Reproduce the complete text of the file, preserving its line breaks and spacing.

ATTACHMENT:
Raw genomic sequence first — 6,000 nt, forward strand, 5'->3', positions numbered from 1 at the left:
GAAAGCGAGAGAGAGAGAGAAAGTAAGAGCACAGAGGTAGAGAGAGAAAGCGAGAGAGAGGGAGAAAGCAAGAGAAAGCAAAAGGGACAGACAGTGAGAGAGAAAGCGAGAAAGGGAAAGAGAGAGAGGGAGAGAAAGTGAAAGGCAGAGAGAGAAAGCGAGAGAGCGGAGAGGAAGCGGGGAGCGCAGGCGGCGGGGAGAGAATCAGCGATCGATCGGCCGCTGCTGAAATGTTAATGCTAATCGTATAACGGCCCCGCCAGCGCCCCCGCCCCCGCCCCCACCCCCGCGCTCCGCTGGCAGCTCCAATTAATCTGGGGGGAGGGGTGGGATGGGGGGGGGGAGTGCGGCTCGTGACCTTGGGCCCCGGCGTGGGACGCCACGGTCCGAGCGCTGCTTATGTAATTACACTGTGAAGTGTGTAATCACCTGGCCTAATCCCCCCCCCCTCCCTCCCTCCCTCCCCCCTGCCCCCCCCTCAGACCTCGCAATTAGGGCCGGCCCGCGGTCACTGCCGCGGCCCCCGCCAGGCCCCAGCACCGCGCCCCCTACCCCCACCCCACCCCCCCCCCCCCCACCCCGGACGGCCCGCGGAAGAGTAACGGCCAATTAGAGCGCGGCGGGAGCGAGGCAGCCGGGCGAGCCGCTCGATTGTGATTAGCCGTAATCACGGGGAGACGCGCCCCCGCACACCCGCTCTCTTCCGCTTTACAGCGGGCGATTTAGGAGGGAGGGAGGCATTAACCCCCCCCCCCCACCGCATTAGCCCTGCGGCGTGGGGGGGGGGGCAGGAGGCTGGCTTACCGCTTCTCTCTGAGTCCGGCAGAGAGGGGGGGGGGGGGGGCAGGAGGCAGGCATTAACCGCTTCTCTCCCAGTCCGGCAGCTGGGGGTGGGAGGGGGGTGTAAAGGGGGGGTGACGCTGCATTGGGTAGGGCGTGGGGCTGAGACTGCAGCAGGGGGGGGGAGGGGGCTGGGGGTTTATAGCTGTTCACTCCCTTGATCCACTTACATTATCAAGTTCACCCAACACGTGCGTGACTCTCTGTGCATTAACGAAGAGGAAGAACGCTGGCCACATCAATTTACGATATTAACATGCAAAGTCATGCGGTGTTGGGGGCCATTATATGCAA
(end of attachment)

Raw genomic sequence first — 6,000 nt, forward strand, 5'->3', positions numbered from 1 at the left:
GAAAGCGAGAGAGAGAGAGAAAGTAAGAGCACAGAGGTAGAGAGAGAAAGCGAGAGAGAGGGAGAAAGCAAGAGAAAGCAAAAGGGACAGACAGTGAGAGAGAAAGCGAGAAAGGGAAAGAGAGAGAGGGAGAGAAAGTGAAAGGCAGAGAGAGAAAGCGAGAGAGCGGAGAGGAAGCGGGGAGCGCAGGCGGCGGGGAGAGAATCAGCGATCGATCGGCCGCTGCTGAAATGTTAATGCTAATCGTATAACGGCCCCGCCAGCGCCCCCGCCCCCGCCCCCACCCCCGCGCTCCGCTGGCAGCTCCAATTAATCTGGGGGGAGGGGTGGGATGGGGGGGGGGAGTGCGGCTCGTGACCTTGGGCCCCGGCGTGGGACGCCACGGTCCGAGCGCTGCTTATGTAATTACACTGTGAAGTGTGTAATCACCTGGCCTAATCCCCCCCCCCTCCCTCCCTCCCTCCCCCCTGCCCCCCCCTCAGACCTCGCAATTAGGGCCGGCCCGCGGTCACTGCCGCGGCCCCCGCCAGGCCCCAGCACCGCGCCCCCTACCCCCACCCCACCCCCCCCCCCCCCACCCCGGACGGCCCGCGGAAGAGTAACGGCCAATTAGAGCGCGGCGGGAGCGAGGCAGCCGGGCGAGCCGCTCGATTGTGATTAGCCGTAATCACGGGGAGACGCGCCCCCGCACACCCGCTCTCTTCCGCTTTACAGCGGGCGATTTAGGAGGGAGGGAGGCATTAACCCCCCCCCCCCACCGCATTAGCCCTGCGGCGTGGGGGGGGGGGCAGGAGGCTGGCTTACCGCTTCTCTCTGAGTCCGGCAGAGAGGGGGGGGGGGGGGGCAGGAGGCAGGCATTAACCGCTTCTCTCCCAGTCCGGCAGCTGGGGGTGGGAGGGGGGTGTAAAGGGGGGGTGACGCTGCATTGGGTAGGGCGTGGGGCTGAGACTGCAGCAGGGGGGGGGAGGGGGCTGGGGGTTTATAGCTGTTCACTCCCTTGATCCACTTACATTATCAAGTTCACCCAACACGTGCGTGACTCTCTGTGCATTAACGAAGAGGAAGAACGCTGGCCACATCAATTTACGATATTAACATGCAAAGTCATGCGGTGTTGGGGGCCATTATATGCAA